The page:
Tell us just about one film poster: how the project came about, process, working with the film maker, etc.
Guillermo asked me to make the poster for Pinocchio, and I was honored and excited to contribute in any way possible, especially after doing the poster for The Shape of Water.
He told me the film was inspired by his own relationship with his father. His Pinocchio is about what it means to be a good father, a bad father, and to live in a world where parents can learn to love you for who you are. In his words, “at the heart of the film is the fusion, the dance of creation between Geppetto and Pinocchio.”
Inspired by the idea of a metaphorical dance, I wanted to show Pinocchio stepping out into the world, literally leaping out of the picture frame, and Geppetto having a hard time letting go. The characters are under the protection of the Blue Fairy who towers over the characters, her wings outstretched.
After finishing the graphite drawing, I scanned it into the computer and painted it digitally, experimenting and developing the final color palette through trial and error.
I was told that MoMA in New York would be holding a special exhibit featuring all the physical puppets and sets from Pinocchio, as well as showing a mini retrospective of Guillermo’s movies, so I created a special print to be exhibited at the museum. I hand-painted a grayscale depth map which was essentially 3D printed onto paper to create an incredibly detailed shallow relief. All the wood grain on Pinocchio is expressed in sculptural form to further emphasize the idea of an inanimate figure coming to life. The eyeballs of the fairy also protrude out and glisten in the light. And I’m extremely happy to say that this poster is in the permanent collection of MoMA.
How did this project with Johnnie Walker come about? Who approached you, and how long did it take from that moment to agreeing to the partnership to finished product?
It was an email titled “Partnership with Johnnie Walker” that sparked my interest. Early on in my career I did a lot of commercial illustration, but then I moved to focusing on fine art. I therefore prefer to work with brands when it feels collaborative, so the word “partnership” piqued my interest.
For this project I took the energy provided by the brand and channeled it into these rough drawings. My drawings always have a lot of energy, with lots of erasing and redrawing. It’s almost like sculpting an image out of air. There’s this tangle of lines, very lyrical lines, which is what I’m known for. That type of line work is good for depicting a dragon looping in the air gracefully.
My work involves layers. It’s all about depth, technically, using traditional methods but also incorporating new media like digital tools.
Together, we wanted to create a dragon that felt different, new and innovative—respect for the past but also looking into the future with optimism; in the same way that Johnnie Walker stands for progress through that incredible “Keep Walking” spirit. There are hidden elements in the picture as well—layers to be discovered, just like the layers in this incredible whisky.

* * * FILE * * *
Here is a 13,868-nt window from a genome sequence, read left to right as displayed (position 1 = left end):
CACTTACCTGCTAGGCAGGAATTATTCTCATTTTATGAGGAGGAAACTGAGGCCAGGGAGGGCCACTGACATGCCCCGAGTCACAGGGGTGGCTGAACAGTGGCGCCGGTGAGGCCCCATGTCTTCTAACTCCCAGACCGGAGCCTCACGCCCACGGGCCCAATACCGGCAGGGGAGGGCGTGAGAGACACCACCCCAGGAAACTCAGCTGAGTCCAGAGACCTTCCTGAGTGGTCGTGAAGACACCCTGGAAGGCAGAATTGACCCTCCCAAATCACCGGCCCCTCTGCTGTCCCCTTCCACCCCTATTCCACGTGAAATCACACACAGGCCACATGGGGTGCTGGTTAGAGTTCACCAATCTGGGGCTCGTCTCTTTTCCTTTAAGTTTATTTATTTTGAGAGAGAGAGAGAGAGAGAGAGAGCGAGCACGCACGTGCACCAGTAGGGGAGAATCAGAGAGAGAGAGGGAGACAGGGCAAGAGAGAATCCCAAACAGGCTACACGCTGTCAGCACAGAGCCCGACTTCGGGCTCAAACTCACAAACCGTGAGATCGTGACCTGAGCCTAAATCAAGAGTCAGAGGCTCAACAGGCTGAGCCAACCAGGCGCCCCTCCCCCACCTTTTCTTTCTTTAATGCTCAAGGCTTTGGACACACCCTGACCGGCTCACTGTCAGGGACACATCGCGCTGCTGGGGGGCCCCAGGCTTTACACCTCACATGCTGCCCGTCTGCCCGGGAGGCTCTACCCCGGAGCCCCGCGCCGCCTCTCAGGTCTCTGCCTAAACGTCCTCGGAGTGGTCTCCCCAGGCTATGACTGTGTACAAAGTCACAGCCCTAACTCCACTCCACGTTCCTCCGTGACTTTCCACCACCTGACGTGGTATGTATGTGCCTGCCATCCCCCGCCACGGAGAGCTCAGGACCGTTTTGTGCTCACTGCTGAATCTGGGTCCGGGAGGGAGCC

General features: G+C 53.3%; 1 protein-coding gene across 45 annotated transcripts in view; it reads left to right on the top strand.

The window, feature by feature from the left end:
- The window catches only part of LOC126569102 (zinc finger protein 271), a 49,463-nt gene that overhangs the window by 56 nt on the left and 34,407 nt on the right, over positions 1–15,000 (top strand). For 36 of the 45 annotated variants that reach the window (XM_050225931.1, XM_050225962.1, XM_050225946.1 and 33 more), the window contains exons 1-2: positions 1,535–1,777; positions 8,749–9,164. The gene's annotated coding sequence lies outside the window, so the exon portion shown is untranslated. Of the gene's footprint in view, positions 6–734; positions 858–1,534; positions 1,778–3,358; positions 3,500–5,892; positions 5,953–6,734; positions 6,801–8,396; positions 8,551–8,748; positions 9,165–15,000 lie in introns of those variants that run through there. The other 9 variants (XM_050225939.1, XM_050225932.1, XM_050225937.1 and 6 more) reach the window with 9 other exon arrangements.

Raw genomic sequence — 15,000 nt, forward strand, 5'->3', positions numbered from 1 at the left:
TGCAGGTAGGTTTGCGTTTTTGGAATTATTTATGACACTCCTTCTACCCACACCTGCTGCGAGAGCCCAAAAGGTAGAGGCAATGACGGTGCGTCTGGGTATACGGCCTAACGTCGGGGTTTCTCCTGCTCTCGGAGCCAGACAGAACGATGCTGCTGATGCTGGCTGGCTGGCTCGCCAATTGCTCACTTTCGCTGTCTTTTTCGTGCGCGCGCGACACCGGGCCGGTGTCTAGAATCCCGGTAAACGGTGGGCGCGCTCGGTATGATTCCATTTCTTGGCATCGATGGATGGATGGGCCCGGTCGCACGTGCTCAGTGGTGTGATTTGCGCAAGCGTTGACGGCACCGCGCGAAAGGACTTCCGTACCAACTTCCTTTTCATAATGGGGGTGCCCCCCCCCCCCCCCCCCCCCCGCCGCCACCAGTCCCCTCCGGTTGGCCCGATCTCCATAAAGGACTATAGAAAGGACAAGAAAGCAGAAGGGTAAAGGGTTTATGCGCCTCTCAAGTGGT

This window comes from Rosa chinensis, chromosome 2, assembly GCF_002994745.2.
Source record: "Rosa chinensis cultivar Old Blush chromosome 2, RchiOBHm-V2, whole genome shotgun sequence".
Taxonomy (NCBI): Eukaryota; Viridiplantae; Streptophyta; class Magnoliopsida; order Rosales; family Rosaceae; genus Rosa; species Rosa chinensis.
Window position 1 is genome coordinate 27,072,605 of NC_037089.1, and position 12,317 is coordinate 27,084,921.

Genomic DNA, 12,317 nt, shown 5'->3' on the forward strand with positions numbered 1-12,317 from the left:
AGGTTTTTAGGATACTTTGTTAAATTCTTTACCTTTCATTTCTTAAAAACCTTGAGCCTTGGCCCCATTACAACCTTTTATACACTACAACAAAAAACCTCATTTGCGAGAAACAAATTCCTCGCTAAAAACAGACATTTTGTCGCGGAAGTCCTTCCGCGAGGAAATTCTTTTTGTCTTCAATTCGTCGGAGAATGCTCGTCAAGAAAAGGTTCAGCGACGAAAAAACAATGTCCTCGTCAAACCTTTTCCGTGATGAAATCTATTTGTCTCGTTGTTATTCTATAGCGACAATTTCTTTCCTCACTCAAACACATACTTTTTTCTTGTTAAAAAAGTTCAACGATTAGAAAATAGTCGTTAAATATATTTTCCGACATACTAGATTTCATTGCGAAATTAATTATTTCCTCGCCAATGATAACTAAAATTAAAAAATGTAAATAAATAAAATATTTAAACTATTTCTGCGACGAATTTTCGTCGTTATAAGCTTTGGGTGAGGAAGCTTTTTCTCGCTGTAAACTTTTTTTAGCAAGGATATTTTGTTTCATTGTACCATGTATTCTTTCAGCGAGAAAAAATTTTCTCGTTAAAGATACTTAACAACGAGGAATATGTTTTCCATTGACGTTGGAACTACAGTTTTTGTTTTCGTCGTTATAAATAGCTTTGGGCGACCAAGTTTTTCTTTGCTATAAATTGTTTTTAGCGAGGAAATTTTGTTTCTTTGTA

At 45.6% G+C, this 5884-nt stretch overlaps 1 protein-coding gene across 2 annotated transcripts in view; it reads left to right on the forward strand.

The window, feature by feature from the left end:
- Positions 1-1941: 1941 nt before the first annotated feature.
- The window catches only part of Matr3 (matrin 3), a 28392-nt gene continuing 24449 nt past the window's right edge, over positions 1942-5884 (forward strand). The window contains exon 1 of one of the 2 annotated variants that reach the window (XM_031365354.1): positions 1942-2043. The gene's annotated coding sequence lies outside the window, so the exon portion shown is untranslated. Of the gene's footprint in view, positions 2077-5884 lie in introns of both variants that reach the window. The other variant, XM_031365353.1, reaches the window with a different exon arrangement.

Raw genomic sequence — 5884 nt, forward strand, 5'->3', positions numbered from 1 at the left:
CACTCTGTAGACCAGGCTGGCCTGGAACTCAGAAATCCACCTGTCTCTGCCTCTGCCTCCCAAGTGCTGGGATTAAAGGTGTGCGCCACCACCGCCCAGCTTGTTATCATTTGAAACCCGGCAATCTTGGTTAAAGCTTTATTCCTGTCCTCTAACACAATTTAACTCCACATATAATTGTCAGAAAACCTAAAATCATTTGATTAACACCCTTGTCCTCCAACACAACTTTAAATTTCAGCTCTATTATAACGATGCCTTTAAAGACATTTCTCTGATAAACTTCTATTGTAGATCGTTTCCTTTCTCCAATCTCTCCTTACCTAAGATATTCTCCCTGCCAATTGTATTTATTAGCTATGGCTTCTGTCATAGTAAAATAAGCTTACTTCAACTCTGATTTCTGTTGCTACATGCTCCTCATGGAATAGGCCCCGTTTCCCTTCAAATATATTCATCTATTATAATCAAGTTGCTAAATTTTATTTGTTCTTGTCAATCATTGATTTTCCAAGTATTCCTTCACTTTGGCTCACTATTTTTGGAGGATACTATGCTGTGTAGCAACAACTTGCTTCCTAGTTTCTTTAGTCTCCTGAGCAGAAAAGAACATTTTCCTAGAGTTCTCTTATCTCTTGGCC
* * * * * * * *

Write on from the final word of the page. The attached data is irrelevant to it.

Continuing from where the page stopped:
I included chrysanthemums, from which flows liquid gold—inspired by Johnnie Walker whiskies—and hummingbirds sipping on the precious nectar. I want the viewer to peel back the layers and discover more about the image. I want my work to function from far away but reveal more details the more closely you explore the imagery. The idea of growth and renewal using these natural elements is important. I wanted the dragon to feel familiar but also new in terms of how it was stylized.
What made you want to work with Johnnie Walker?
The ethos of “Keep Walking” deeply resonates within me. Beneath the superficial successes lies a litany of rejections and hardships, overcome through sheer determination. The Striding Man keeps moving forward, no matter what.
The Johnnie Walker Blue Label box is a very cool manifestation of your more intricate, fantastical style. What were the challenges with the packaging, its shape and dimensions?
My focus was to create a piece of art that could be adapted to various scenarios. This meant that everything had to be created in separate layers, which was a bit of a challenge with my work, since it tends to be intricate with the colors being quite nuanced. My photoshop files are very large, and managing all the different layers and effects can be difficult. I also must give credit to the designers, who are ultimately tasked with adapting the final artwork into multiple formats.
Lastly as an Angeleno, give a shoutout to one of your favorite small restaurants. A place you love, one of the first you hit when you get home, and your favorite dish there.
I have to shoutout my favorite area in Los Angeles, called Sawtelle. Sawtelle Blvd is packed full of restaurants, with fare ranging from ramen to tacos to boba. And it’s extremely walkable—a rarity in LA! However, if I had to single out a single restaurant, I’d have to say Otafuku. I love their sudachi soba… when sudachi lime is in season, this is such a bright, refreshing, and comforting bowl of noodles.
Johnnie Walker Blue Label Year of the Dragon, illustrated by Jean, comes bottled at 46% ABV with a $269 SRP.